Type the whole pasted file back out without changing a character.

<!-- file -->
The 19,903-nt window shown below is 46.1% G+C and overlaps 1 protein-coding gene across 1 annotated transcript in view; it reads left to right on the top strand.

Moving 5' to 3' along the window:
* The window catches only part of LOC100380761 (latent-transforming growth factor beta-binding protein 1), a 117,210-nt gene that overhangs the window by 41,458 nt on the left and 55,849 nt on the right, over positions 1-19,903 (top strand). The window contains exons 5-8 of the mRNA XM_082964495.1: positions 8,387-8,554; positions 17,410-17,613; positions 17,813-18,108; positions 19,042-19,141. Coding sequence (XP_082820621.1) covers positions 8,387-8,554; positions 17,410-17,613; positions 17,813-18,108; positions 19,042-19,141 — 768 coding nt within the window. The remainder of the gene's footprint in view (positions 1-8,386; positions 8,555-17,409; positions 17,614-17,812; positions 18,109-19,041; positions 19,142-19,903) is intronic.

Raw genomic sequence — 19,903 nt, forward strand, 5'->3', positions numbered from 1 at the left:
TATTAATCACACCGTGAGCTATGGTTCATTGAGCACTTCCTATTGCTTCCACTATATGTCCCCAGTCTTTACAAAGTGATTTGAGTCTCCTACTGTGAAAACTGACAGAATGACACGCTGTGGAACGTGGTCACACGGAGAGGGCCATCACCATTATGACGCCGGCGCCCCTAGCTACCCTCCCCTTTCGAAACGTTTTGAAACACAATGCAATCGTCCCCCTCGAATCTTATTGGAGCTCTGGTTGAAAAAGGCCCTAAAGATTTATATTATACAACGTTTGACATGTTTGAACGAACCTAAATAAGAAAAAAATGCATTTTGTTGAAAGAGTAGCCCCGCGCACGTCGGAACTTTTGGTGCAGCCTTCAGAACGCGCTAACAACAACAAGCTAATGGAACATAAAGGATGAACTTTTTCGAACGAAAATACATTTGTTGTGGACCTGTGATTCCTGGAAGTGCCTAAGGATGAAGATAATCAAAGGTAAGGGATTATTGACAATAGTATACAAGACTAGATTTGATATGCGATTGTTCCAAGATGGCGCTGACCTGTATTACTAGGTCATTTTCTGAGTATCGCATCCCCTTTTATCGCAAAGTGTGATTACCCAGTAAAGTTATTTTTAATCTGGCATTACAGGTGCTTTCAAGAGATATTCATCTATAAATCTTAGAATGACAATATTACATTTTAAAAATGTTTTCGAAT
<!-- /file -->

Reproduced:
The 19,903-nt window shown below is 46.1% G+C and overlaps 1 protein-coding gene across 1 annotated transcript in view; it reads left to right on the top strand.

Moving 5' to 3' along the window:
* The window catches only part of LOC100380761 (latent-transforming growth factor beta-binding protein 1), a 117,210-nt gene that overhangs the window by 41,458 nt on the left and 55,849 nt on the right, over positions 1-19,903 (top strand). The window contains exons 5-8 of the mRNA XM_082964495.1: positions 8,387-8,554; positions 17,410-17,613; positions 17,813-18,108; positions 19,042-19,141. Coding sequence (XP_082820621.1) covers positions 8,387-8,554; positions 17,410-17,613; positions 17,813-18,108; positions 19,042-19,141 — 768 coding nt within the window. The remainder of the gene's footprint in view (positions 1-8,386; positions 8,555-17,409; positions 17,614-17,812; positions 18,109-19,041; positions 19,142-19,903) is intronic.

Raw genomic sequence — 19,903 nt, forward strand, 5'->3', positions numbered from 1 at the left:
TATTAATCACACCGTGAGCTATGGTTCATTGAGCACTTCCTATTGCTTCCACTATATGTCCCCAGTCTTTACAAAGTGATTTGAGTCTCCTACTGTGAAAACTGACAGAATGACACGCTGTGGAACGTGGTCACACGGAGAGGGCCATCACCATTATGACGCCGGCGCCCCTAGCTACCCTCCCCTTTCGAAACGTTTTGAAACACAATGCAATCGTCCCCCTCGAATCTTATTGGAGCTCTGGTTGAAAAAGGCCCTAAAGATTTATATTATACAACGTTTGACATGTTTGAACGAACCTAAATAAGAAAAAAATGCATTTTGTTGAAAGAGTAGCCCCGCGCACGTCGGAACTTTTGGTGCAGCCTTCAGAACGCGCTAACAACAACAAGCTAATGGAACATAAAGGATGAACTTTTTCGAACGAAAATACATTTGTTGTGGACCTGTGATTCCTGGAAGTGCCTAAGGATGAAGATAATCAAAGGTAAGGGATTATTGACAATAGTATACAAGACTAGATTTGATATGCGATTGTTCCAAGATGGCGCTGACCTGTATTACTAGGTCATTTTCTGAGTATCGCATCCCCTTTTATCGCAAAGTGTGATTACCCAGTAAAGTTATTTTTAATCTGGCATTACAGGTGCTTTCAAGAGATATTCATCTATAAATCTTAGAATGACAATATTACATTTTAAAAATGTTTTCGAAT